Tonight in Lansing, off-kilter millionaire Perry Johnson added himself to the long list of Republicans locked in a crowded and bitter primary for governor. Through his unsettling $1.5 million dollar ad blitz, Johnson has already gone out of his way to say Michiganders are “not interested in the same things” he is and argue that everyone who has ever had a job in the auto industry owes him an immediate thank you.
Predictably, the inflation guru’s used his rambling, difficult to follow campaign kickoff speech to make even more over-the-top statements, this time about Governor Whitmer’s strong record that has shown Michiganders she’ll continue to work with anyone to keep them first.
Here’s the facts.
Governor Whitmer Kept Our Seniors Safe During the Height of the COVID-19 Pandemic
Like the rest of the GOP gubernatorial field, Johnson wasted no time deploying the baseless strategy of politicizing nursing home deaths despite several reports noting “there’s no evidence that’s true.”
Throughout the pandemic, Governor Whitmer acted quickly to protect the most vulnerable population — elderly Michiganders in nursing homes,according to AARP, the New York Times, and the University of Michigan’s Center for Health and Research Transformation. The data shows that Governor Whitmer’s strong leadership saved lives, and long-term care facility experts and senior advocates agree.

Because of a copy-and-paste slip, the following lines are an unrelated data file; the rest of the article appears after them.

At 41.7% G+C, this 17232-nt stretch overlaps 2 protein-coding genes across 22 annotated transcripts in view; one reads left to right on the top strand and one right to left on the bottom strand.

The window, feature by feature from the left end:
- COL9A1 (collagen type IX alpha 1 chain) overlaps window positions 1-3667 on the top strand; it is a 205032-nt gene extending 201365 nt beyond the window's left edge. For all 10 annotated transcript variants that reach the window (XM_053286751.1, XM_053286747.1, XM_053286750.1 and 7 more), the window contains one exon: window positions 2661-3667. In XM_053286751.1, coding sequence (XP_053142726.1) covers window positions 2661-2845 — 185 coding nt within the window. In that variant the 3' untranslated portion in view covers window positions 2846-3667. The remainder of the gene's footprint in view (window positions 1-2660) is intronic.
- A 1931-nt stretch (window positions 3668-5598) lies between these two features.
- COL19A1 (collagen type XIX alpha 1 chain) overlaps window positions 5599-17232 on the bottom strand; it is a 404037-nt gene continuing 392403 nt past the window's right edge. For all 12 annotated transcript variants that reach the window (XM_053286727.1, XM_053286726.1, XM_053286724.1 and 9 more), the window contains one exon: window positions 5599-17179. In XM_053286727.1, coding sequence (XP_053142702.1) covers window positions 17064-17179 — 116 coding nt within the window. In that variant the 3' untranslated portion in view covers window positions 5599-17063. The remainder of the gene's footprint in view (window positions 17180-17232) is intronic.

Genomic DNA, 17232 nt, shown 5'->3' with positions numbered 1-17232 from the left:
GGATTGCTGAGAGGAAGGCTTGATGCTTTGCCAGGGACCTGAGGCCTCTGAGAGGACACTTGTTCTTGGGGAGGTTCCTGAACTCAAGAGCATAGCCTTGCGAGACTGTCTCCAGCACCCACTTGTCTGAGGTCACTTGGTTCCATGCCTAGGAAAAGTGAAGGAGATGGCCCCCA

Under her leadership, CDC guidance was closely followed while state officials worked around the clock to secure PPE and required testing for residents and staff – conducting nearly 1.5 million tests. And as vaccinations became available in December 2020, nursing home residents and the staff that care for them were prioritized first. By May 2021, 100% of long-term care facilities completed second dose clinics, vaccinating hundreds of thousands of Michigan seniors — a bold initiative that resulted in a 96% drop in COVID-19 cases and 99% drop in related deaths in nursing homes.
This year, an audit conducted by Michigan’s Office of the Auditor General determined that Michigan did not undercount or underreport the number of deaths in facilities across the state. Additionally, the report verified that “the state accurately posted data online that was provided by facilities required to report COVID-19 deaths to state officials.”
Speaking to lawmakers, Auditor General Doug Ringler explained that it would be inaccurate “to say the state health department underreported COVID-19 deaths in long-term care facilities.”
Governor Whitmer Has Made Historic Investments in Public Education and Childcare That Have Closed Funding Gaps Between School Districts Across Michigan
Governor Whitmer has proposed a multibillion dollar investment in public education that includes a significant increase in the per-public grant each individual school districts receive along with pay raises for educators and school personnel.
And last year, she secured a bipartisan $17.1 billion dollar public education budget that completely closed a decades-long state funding gap between school districts, and made the “largest investment in PreK-12 schools in state history” — all without raising taxes.